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MIRI, Oct 7: Several Penan communities from Sarawak’s Central Baram area have set up another blockade, a second within a month, to stop a logging company from entering and extracting timber from their forest.
Headman Pada Jutang and elders from the Penan village of Long Pakan have struggled with the logging company’s encroachment into their land for over two months, according to a statement from Bruno Manser Fonds.
On Oct 5, the headman had also travelled to Long Lama to lodge a police report.
The resistance occurred at the same time where another blockade was set up in the Upper Baram region by the Penan village of Long Ajeng.
Both blockades are in protest of the timber company’s operations and highlighted the lack of community consent.
“We requested the logging company to leave immediately and not to be given any timber certification in our area. We erected a blockade to prevent them from further encroaching into the NCR (Native Customary Rights) land of Long Pakan.
“We are not happy when the company continues to work because the forest will vanish. Forest products are difficult to find such as sago, rattan and medicines. It is also difficult to hunt and the polluted water and soil erosion caused the fish to die,” Pada said in strongly opposing the logging activities in the area.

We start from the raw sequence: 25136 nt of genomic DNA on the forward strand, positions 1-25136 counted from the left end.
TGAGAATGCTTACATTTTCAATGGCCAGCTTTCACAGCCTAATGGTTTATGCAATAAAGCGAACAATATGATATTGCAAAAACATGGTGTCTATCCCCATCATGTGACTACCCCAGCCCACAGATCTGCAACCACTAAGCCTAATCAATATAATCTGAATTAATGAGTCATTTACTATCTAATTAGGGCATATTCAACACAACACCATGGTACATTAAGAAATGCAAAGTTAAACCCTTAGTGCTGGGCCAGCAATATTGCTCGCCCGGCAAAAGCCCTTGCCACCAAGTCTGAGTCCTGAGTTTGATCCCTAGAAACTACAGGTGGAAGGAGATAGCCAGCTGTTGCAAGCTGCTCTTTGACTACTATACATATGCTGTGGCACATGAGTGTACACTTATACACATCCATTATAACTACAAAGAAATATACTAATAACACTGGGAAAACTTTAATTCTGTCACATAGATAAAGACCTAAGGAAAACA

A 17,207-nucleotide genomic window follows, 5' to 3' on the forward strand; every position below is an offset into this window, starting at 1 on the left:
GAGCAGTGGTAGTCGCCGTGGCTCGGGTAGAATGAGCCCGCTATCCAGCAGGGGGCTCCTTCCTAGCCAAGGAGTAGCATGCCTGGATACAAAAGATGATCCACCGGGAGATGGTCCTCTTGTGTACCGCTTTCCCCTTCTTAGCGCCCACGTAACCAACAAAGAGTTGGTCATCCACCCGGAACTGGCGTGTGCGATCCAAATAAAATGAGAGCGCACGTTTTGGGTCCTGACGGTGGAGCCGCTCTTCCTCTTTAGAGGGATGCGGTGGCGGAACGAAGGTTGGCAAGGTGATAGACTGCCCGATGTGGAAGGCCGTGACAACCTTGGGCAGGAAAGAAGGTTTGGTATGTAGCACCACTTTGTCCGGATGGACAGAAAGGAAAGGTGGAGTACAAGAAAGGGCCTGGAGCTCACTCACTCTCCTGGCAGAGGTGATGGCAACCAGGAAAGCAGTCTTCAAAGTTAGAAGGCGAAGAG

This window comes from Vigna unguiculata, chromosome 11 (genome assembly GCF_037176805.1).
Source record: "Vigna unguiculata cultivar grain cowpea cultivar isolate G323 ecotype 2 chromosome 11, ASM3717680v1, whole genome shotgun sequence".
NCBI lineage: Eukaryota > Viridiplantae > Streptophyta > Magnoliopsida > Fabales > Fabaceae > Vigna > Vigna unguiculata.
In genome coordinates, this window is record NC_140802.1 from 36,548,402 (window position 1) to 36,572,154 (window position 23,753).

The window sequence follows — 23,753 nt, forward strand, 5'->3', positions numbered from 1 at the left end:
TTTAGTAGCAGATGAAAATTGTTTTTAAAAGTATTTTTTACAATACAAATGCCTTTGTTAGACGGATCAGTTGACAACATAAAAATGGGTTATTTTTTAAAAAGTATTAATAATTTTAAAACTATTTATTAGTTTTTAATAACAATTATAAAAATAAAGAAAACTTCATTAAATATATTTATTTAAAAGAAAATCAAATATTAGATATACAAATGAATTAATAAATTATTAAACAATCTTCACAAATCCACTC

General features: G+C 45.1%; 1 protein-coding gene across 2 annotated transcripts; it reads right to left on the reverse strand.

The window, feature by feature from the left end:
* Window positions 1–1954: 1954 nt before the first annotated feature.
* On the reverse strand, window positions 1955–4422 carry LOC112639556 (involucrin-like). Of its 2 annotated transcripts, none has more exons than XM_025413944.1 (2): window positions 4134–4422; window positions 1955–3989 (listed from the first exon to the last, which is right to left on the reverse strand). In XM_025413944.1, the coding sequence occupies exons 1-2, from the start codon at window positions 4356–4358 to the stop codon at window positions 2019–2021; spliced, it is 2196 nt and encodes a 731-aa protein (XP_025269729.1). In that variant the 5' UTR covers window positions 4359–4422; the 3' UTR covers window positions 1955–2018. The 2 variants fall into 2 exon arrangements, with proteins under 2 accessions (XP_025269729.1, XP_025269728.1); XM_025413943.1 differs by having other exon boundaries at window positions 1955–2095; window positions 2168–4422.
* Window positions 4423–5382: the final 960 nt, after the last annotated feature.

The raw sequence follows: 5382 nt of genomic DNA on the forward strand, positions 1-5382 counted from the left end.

In late August, some villagers from Long Pakan discovered that the timber company had cut the first trees (109 logs) at Ba Nyepangah. Subsequently, Pada lodged the first police report in Long Lama and the village elders erected a blockade at Ba Nyepangah.
Bruno Manser Fonds alleged that it was also learnt that since Sept 22, the blockade had been dismantled and reinstalled various times. The villagers and the timber company are currently facing a standoff at the blockade site.
It claimed that this is not the first area within the Penan territory where local communities set up blockades to stop the timber company from logging this year.
“Since March, the community of Long Ajeng and their neighbours in the Upper Baram area have been trying to prevent the company from entering their forest through dialogue, letters to the authorities and a police report.
“Nevertheless, the company continued the timber extraction and as a result, the villages set up a blockade in September that brought the logging activities to a standstill.
“Since last year, many Indigenous communities within the timber company’s concessions have complained about the lack of consultation. But the company has rebutted all complaints. Instead of coming to the table for a sincere dialogue, they instead filed a defamation suit against Save Rivers, a Sarawak civil society organisation,” the coalition alleged. — DayakDaily